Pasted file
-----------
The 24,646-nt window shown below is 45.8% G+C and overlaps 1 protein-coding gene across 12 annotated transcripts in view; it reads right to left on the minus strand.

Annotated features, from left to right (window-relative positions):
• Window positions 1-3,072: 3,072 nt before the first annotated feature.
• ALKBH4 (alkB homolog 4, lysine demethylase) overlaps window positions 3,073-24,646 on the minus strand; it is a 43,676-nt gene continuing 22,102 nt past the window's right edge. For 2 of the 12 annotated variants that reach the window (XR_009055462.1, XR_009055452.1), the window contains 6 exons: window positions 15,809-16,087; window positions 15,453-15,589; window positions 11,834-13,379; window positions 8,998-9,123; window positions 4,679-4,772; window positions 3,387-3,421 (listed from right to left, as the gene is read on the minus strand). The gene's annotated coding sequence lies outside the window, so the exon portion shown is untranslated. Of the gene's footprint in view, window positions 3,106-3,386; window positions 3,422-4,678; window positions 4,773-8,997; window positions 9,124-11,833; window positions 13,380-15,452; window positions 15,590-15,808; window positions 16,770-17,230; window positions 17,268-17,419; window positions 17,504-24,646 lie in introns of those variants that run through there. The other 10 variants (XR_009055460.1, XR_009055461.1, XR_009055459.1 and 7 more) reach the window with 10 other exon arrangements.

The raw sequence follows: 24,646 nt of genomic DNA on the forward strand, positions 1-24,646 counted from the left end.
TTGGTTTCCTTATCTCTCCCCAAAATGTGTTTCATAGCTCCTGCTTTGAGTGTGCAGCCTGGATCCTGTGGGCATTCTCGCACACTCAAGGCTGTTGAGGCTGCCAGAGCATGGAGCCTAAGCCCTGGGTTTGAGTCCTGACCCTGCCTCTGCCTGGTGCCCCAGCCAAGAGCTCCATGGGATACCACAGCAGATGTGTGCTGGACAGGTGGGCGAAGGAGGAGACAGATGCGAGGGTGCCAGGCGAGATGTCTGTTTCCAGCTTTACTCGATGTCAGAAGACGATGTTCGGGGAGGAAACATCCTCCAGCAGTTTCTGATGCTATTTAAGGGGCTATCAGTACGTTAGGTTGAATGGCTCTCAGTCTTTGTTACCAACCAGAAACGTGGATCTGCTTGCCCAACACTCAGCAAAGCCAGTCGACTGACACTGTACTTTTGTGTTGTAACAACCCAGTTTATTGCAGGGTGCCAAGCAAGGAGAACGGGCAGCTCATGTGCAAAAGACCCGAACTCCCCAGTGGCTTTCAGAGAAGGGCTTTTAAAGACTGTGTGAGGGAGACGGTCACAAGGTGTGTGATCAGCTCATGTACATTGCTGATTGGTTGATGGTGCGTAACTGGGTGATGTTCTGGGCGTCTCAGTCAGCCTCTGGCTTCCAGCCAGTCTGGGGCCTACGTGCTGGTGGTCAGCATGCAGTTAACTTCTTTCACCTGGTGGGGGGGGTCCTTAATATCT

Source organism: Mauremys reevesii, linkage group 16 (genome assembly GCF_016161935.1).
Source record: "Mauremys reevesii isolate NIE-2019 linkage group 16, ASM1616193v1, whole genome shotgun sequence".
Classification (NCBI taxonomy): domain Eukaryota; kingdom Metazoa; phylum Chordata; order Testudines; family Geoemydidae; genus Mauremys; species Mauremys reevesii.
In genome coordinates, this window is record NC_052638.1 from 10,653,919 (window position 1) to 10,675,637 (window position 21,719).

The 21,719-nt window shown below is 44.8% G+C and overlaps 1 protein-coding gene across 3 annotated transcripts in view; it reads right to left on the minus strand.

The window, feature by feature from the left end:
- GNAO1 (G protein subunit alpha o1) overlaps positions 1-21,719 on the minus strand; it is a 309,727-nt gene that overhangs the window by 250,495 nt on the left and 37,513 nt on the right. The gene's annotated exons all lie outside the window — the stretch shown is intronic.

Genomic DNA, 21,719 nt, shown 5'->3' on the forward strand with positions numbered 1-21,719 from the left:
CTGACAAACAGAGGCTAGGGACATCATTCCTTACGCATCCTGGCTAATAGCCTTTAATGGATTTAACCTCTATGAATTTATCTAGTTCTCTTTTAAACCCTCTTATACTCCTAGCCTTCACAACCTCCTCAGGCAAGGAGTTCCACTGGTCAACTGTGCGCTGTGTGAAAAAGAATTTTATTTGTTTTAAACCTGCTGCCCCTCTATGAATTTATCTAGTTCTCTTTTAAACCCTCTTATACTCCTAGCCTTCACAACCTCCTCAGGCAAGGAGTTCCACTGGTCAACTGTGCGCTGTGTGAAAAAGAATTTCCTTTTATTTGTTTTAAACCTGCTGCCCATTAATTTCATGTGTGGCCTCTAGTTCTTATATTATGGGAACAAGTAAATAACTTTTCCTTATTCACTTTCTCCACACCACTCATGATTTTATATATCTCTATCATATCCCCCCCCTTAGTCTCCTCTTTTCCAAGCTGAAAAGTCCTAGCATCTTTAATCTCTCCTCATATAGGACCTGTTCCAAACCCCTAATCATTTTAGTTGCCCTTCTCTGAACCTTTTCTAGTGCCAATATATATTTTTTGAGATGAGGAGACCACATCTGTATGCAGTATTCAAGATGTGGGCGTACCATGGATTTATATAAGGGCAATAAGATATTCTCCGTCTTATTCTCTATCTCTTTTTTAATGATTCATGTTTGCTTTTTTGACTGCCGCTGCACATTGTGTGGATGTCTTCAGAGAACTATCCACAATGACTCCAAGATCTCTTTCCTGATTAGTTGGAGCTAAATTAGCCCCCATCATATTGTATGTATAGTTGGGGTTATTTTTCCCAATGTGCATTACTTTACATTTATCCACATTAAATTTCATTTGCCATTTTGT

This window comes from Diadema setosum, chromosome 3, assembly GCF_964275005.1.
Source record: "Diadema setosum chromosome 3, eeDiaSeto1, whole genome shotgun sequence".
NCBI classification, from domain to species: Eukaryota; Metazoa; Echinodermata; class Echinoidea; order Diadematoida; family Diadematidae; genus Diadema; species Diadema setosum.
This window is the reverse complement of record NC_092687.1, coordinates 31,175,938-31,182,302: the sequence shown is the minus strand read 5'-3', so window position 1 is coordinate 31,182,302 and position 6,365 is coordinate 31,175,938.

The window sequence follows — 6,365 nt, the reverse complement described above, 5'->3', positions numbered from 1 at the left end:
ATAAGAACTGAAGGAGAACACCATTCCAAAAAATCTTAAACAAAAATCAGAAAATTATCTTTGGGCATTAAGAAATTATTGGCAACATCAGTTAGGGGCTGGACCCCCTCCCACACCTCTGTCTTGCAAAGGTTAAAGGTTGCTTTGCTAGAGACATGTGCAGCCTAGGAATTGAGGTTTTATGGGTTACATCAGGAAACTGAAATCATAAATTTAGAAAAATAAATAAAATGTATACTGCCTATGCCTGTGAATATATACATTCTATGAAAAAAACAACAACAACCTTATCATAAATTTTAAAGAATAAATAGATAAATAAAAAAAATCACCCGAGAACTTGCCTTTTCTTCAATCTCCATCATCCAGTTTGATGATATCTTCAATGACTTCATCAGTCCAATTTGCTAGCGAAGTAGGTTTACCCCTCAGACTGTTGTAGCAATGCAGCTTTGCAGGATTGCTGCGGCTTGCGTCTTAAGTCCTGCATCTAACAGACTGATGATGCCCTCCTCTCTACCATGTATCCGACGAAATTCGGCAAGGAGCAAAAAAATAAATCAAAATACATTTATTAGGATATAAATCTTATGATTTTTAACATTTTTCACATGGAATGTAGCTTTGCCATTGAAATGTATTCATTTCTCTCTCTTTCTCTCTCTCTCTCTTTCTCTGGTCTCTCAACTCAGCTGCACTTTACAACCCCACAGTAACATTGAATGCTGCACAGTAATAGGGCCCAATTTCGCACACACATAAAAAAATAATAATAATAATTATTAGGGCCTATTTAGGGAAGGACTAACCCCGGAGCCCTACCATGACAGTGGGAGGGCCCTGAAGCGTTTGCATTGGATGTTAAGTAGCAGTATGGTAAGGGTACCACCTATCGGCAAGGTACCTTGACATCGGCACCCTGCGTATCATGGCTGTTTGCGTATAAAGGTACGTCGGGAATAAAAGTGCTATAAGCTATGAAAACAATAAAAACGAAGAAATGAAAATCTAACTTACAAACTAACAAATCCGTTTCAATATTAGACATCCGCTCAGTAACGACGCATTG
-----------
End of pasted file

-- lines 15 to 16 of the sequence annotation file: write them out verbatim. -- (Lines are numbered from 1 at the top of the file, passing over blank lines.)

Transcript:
CTGACAAACAGAGGCTAGGGACATCATTCCTTACGCATCCTGGCTAATAGCCTTTAATGGATTTAACCTCTATGAATTTATCTAGTTCTCTTTTAAACCCTCTTATACTCCTAGCCTTCACAACCTCCTCAGGCAAGGAGTTCCACTGGTCAACTGTGCGCTGTGTGAAAAAGAATTTTATTTGTTTTAAACCTGCTGCCCCTCTATGAATTTATCTAGTTCTCTTTTAAACCCTCTTATACTCCTAGCCTTCACAACCTCCTCAGGCAAGGAGTTCCACTGGTCAACTGTGCGCTGTGTGAAAAAGAATTTCCTTTTATTTGTTTTAAACCTGCTGCCCATTAATTTCATGTGTGGCCTCTAGTTCTTATATTATGGGAACAAGTAAATAACTTTTCCTTATTCACTTTCTCCACACCACTCATGATTTTATATATCTCTATCATATCCCCCCCCTTAGTCTCCTCTTTTCCAAGCTGAAAAGTCCTAGCATCTTTAATCTCTCCTCATATAGGACCTGTTCCAAACCCCTAATCATTTTAGTTGCCCTTCTCTGAACCTTTTCTAGTGCCAATATATATTTTTTGAGATGAGGAGACCACATCTGTATGCAGTATTCAAGATGTGGGCGTACCATGGATTTATATAAGGGCAATAAGATATTCTCCGTCTTATTCTCTATCTCTTTTTTAATGATTCATGTTTGCTTTTTTGACTGCCGCTGCACATTGTGTGGATGTCTTCAGAGAACTATCCACAATGACTCCAAGATCTCTTTCCTGATTAGTTGGAGCTAAATTAGCCCCCATCATATTGTATGTATAGTTGGGGTTATTTTTCCCAATGTGCATTACTTTACATTTATCCACATTAAATTTCATTTGCCATTTTGT

This window comes from Diadema setosum, chromosome 3, assembly GCF_964275005.1.